The township recently was awarded a substantial grant to upgrade and harden our energy infrastructure. We will use this to help protect and provide alternate power sources that can be utilized during power outages to protect critical structures and help maintain order and movement during extreme weather events. We will also look to forge partnerships and encourage preservation of open space through direct purchase, conservation easements and partnering with private organizations and individuals to add to our already substantial inventory of open space.
Property taxes are always a concern, especially in New Jersey. How can Middletown control taxes?
There are several strategies for controlling the municipal share of property taxes. First and foremost is to always keep municipal spending to the bare minimum while providing essential services and infrastructure maintenance. Second, continue to aggressively pursue shared service agreements to increase revenues and cut costs. Third, continue to fight unfunded mandates such as government subsidized, low income housing that drive up property taxes, and result in unwanted development and a loss of precious open space. Fourth, continue to fight to remove education funding from the backs of property taxpayers. Middletown was the first municipality in the state to pass a resolution calling for a new funding system that didn’t involve property taxes. Finally and most importantly, facilitate economic development in Middletown to expand the commercial tax ratable base and take the burden off of residential property taxpayers. One of the ways we are doing this is through our newly formed Economic Development Committee. We have also actively pursued redeveloping and repopulating our existing commercial properties to increase business activity and private sector job creation, while protecting open space.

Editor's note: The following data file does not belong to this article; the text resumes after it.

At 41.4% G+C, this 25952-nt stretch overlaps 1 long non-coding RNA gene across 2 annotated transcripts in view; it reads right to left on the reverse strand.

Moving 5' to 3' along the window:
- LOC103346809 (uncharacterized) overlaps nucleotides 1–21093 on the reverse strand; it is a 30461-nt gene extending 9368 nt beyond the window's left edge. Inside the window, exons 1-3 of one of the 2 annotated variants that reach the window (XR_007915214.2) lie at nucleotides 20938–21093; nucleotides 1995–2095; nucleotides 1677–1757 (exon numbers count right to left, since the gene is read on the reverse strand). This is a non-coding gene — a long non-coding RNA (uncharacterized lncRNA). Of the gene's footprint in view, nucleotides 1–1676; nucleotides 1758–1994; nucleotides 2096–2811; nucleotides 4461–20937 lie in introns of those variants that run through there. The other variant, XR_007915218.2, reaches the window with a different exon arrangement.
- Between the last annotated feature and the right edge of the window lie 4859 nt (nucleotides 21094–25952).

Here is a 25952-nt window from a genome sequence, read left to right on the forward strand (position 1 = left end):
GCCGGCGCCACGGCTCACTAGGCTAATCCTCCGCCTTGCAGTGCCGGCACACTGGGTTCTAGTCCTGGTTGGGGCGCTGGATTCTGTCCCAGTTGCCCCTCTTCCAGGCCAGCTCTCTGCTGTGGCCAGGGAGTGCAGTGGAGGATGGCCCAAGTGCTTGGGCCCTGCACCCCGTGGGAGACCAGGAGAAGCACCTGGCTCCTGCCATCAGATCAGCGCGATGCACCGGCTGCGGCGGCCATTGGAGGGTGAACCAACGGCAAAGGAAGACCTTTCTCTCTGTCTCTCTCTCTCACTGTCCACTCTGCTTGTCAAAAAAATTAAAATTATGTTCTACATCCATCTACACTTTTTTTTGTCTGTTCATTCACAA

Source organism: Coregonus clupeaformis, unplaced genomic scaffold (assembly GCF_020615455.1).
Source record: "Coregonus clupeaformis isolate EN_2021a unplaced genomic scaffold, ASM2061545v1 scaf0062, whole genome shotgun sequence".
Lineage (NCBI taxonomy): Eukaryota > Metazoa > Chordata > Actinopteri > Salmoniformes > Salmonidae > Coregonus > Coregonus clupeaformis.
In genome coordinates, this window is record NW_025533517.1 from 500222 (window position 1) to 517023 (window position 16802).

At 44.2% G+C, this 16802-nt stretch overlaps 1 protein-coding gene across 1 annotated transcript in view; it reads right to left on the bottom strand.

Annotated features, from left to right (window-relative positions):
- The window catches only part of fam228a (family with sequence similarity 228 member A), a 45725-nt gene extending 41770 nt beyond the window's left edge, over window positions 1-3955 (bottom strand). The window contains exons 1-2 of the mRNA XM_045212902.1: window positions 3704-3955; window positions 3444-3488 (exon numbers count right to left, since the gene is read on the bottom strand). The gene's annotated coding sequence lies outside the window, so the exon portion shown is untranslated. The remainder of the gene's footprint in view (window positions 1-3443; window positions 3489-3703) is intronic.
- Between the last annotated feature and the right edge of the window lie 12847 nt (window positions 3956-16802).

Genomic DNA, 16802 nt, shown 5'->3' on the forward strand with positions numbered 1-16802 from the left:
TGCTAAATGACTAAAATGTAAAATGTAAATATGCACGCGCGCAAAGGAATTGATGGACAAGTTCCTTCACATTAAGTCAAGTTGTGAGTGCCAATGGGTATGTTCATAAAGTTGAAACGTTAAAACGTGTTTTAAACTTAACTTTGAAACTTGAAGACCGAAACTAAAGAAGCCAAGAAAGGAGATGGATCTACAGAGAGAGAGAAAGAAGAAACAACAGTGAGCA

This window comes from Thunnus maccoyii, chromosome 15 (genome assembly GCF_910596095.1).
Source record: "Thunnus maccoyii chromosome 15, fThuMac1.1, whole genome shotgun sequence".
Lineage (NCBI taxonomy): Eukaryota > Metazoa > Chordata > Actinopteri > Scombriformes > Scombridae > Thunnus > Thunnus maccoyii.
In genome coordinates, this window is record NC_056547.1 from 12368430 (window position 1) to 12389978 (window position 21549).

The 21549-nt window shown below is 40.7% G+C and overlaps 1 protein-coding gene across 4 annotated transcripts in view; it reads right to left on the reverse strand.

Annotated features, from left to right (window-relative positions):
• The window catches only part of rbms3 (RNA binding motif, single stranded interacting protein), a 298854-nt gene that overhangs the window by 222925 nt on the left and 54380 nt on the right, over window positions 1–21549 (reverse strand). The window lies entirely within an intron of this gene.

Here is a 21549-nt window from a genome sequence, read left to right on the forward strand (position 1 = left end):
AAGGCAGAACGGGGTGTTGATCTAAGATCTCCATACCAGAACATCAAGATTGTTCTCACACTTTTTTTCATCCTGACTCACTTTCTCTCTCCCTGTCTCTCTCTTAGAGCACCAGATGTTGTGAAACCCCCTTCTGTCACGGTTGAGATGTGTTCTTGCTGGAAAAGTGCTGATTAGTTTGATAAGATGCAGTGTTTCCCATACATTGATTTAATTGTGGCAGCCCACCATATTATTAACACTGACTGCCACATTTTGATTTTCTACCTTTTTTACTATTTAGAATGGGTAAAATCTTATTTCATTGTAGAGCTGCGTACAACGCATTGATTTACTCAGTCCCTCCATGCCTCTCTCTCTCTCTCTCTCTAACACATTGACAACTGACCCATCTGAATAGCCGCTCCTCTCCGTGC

Another initiative to help businesses while lowering the property tax burden on residents is through the new Middletown Property Tax Reward Card. This initiative rewards Middletown residents with a lower property tax bill just for shopping at participating businesses located within the township. Overall, we will continue to explore every avenue to help lower municipal property taxes.
What accomplishments in your private life translates positively to a position in public office?
Certainly having gone through many years of school which culminated in earning a doctoral degree has conditioned me to be dedicated, focused and relentless to achieve a goal. As a professional archaeologist, I was fortunate to have had the opportunity to work my way up through the ranks in my profession to reach the most senior position. This taught me to work with and manage diverse groups of people, while overseeing large budgets and complex projects in a timely manner. My long career in teaching has given me the ability to communicate with and relate to large numbers of people for a common goal. As a public servant, these skills are precisely what is needed to manage a government entity, work with other officials, organizations, employees, and most importantly, residents. It also has conditioned me to handle adversity, while being creative in tackling any problem that may arise.